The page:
– Pick a Theme that loads quickly

Website speed today is one of the most significant factors affecting conversion rate. Most people abandon a site that takes more than a few seconds to load.

Here’s what I look for:

  1. How long has the company/developer that built the theme been established?
  2. Does the theme have reviews? How many reviews?
  3. How many people have installed the theme?
  4. What does it look like on mobile?
  5. Does it work on all browsers?
  6. View the support forum. Are there responses for the tickets/questions?
  7. Do a preview of the theme if it is available. If not try to figure out which websites are using it.(The support forum might help.)
    • Check if the theme has a preloader – that is something in lieu of the hour glass that you  see on the screen while the rest of the page’s content is still loading. If the theme has one, the site will be slow.
    • Do a speed test on the theme demo and if possible on websites that use it. If the Home page is extremely long, it may not be the best page to pick.
    • If you have a copy of the theme, you can download a plugin that will help you test it – called Theme Check
  8. If you need the theme for a specific purpose like a realtor site, either pick a theme that specifically targets your needs or a basic theme that can be adapted to many purposes. (I like Beaver Builder and Divi.) If you have a multipurpose theme also known as a bloated theme, it will take time to load all the elements available on your website that are not being used. For example, if you are not doing ecommerce, do not load Woocommerce.

Translation & Multilingual Ready

NOTE! The basic WordPress installation is free of charge and comes in multiple languages. You can select the language you want to use for your installation.

All the WordPress default themes include all the languages and are free. These themes are Twentyseventeen, Twentysixteen, etc.

If you need a theme in a language that is not English, look for the language that you need. If you need a language that is read and written from right to left look for RTL in the theme documentation. Make sure that you look at an example of a site with the theme in an RTL language. You can check 

 .mo files for translation: That means the theme is translated and you have control over the terminology used – you can change it.

WPML: That means that you can do the translation.

Some themes don’t have the language in the description, however when you check the support forum, you may find that someone has used it successfully.

Page Builders

A page builder is a plugin or a built in feature of a theme that enables you to quickly and easily set up the page elements or modules without knowing how to code.

Except for Beaver Builder, most page builders leave short codes in the front end of your website if you delete the page builder plugin. There are ways to strip the short codes, and it may be easier to rebuild the pages from scratch depending on the size of the website.

If you own the license to the page builder, you can use the same page builder for multiple themes.

Some themes from companies like Theme Forest come with a group license for their page builder. Everything seems great until the page builder runs an update that is not rolled out by the makers of the theme. I had a site that I could not update for a month because of that. The option is to purchase the page builder plugin separately and install it yourself. It is helpful to budget for that option before you begin and not overly expensive.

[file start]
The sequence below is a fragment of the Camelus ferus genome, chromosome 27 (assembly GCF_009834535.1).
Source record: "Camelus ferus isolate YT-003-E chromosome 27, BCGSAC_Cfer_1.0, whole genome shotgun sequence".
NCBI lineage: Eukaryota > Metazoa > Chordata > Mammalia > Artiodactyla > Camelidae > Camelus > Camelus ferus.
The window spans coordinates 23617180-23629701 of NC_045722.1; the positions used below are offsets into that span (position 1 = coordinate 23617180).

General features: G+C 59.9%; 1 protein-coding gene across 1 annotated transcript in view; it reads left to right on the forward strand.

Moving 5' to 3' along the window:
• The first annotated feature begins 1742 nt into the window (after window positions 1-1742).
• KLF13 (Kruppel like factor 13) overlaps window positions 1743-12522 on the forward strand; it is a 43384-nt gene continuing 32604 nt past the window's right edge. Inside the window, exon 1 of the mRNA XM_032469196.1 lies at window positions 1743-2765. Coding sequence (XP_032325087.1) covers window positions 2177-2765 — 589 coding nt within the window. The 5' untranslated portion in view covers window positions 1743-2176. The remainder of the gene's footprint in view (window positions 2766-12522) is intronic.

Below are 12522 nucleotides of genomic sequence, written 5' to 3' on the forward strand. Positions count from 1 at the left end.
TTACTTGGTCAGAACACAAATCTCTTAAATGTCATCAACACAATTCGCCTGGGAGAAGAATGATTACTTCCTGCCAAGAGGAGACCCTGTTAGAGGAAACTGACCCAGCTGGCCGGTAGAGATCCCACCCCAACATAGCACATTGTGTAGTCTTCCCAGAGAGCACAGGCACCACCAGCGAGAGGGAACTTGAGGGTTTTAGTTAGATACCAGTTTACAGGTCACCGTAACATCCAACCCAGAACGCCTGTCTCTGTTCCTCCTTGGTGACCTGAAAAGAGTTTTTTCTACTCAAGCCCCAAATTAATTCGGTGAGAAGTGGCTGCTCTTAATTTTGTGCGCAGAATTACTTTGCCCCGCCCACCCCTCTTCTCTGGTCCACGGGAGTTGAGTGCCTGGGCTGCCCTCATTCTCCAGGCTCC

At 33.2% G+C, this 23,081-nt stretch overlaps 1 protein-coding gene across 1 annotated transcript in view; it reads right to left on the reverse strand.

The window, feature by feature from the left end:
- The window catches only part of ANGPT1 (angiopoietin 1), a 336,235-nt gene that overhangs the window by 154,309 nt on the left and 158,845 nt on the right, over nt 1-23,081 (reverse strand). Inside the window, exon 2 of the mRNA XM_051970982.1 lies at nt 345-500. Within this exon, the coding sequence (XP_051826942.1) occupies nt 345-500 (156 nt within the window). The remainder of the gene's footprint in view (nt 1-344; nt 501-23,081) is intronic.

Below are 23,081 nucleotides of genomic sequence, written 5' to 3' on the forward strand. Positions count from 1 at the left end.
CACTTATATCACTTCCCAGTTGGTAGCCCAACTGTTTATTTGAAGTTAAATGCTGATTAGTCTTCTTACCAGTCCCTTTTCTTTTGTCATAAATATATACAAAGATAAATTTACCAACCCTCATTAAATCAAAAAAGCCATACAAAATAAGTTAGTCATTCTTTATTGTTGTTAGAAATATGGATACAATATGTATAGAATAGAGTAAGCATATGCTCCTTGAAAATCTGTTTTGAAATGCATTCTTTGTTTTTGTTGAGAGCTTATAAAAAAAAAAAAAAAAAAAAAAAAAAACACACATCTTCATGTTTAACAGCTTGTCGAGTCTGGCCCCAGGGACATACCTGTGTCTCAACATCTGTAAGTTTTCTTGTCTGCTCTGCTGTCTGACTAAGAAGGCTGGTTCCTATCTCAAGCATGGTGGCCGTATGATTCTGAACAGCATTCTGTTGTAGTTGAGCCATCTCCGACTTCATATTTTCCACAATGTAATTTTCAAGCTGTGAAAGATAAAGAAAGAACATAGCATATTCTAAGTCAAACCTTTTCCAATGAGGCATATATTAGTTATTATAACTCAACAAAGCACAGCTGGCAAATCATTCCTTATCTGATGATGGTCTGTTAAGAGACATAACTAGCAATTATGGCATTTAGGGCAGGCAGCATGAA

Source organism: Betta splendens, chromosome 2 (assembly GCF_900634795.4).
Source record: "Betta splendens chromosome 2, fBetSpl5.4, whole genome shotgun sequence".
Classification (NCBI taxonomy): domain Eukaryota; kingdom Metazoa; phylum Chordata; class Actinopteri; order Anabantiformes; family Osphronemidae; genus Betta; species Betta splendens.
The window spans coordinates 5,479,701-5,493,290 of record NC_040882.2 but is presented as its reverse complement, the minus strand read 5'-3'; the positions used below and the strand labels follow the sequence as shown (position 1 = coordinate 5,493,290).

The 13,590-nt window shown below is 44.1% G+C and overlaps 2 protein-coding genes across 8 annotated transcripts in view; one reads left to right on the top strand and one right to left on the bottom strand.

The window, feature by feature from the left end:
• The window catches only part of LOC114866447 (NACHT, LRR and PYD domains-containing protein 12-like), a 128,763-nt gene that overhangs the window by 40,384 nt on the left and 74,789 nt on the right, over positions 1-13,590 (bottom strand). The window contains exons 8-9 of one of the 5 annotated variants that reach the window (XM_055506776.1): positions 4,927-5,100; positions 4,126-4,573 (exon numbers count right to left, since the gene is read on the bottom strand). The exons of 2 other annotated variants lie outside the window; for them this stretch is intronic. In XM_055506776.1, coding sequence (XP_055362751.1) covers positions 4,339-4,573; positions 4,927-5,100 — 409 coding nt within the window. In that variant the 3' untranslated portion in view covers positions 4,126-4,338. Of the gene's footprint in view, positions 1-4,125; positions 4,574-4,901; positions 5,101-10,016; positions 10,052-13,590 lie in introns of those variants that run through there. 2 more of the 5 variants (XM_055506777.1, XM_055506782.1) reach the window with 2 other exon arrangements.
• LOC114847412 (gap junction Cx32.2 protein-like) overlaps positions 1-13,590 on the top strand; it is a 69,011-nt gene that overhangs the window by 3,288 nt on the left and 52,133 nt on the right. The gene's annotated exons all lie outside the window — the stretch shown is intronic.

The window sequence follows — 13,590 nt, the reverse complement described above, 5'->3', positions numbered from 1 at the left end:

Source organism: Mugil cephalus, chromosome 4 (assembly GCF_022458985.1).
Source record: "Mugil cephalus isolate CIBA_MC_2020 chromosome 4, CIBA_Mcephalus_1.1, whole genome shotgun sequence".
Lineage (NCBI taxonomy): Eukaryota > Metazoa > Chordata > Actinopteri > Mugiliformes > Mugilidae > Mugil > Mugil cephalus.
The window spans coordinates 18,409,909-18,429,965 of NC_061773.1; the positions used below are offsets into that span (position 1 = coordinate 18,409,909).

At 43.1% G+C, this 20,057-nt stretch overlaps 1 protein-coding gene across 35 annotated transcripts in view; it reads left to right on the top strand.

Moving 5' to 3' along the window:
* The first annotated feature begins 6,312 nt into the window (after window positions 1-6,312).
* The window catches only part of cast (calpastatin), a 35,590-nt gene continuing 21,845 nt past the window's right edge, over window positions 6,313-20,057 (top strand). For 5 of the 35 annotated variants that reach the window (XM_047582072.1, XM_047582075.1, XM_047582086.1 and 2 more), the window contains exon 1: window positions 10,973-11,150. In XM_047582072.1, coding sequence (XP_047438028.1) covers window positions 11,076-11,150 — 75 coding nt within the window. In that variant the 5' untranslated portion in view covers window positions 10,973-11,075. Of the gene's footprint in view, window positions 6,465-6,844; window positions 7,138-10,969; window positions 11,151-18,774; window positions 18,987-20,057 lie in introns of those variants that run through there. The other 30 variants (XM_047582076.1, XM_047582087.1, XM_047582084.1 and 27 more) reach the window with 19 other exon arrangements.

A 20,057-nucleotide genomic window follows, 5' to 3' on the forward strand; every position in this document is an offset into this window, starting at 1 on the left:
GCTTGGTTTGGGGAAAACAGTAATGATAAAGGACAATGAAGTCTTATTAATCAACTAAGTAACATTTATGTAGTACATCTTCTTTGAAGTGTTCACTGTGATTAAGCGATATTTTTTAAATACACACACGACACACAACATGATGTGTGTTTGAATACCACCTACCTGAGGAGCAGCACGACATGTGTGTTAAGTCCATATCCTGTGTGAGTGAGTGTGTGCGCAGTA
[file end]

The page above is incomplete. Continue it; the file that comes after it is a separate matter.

Conclusion: Use a page builder!

Theme Customization

The theme should have user friendly customization features, particularly with regards to colors, fonts and page layouts.

Sometimes we are looking for customization that is not included, such as emphasizing the Donate navigation tab on a non-profit site.

If the level of customization needed is more than CSS markup, it is necessary to install a Child Theme.

We never make changes to the core WordPress or Theme files on a site. If it is necessary to change PHP coding language for example, we would only do that with a child theme. The reason is because if the files are updated, all the changes will be lost. The child theme is only ever updated by you or your WordPress developer.

Themes that include frameworks cannot support child themes since the framework is the child theme. An option is to not install a framework or use a plugin that will support the changes needed.

I hope this article helped you select the perfect theme for your WordPress site. If you liked this article, then please subscribe.


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Jennifer Moore – The Sage Assistant

Jennifer Moore – The Sage Assistant

Jennifer Moore offers professional Virtual Assisting Services both remotely and on site in the District of Columbia, Maryland, Virginia, and Eastern Panhandle of West Virginia. As a creative person, Jennifer can easily handle assignments such as:

  • Writing,
  • Editing,
  • Writing and posting blog entries,
  • Web copy,
  • Web data entry,
  • Business profiles,
  • Short form articles,
  • Copy editing,
  • Proof reading,
  • Ecommerce support,
  • Line editing, and
  • Traditional administrative tasks.

The aim is to free up her client’s time for more important tasks. She is always willing to expand her skill set and take on new challenges.

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Lisa Shaughnessy – inkerB Consulting LLC

Lisa Shaughnessy – inkerB Consulting LLC

Lisa Shaughnessy’s passion is helping small businesses streamline their business processes. InkerB offers consulting services to help small businesses:

  • Create and organize their processes,
  • To easily delegate tasks,
  • Open room for more clients, and
  • Prevent costly mistakes.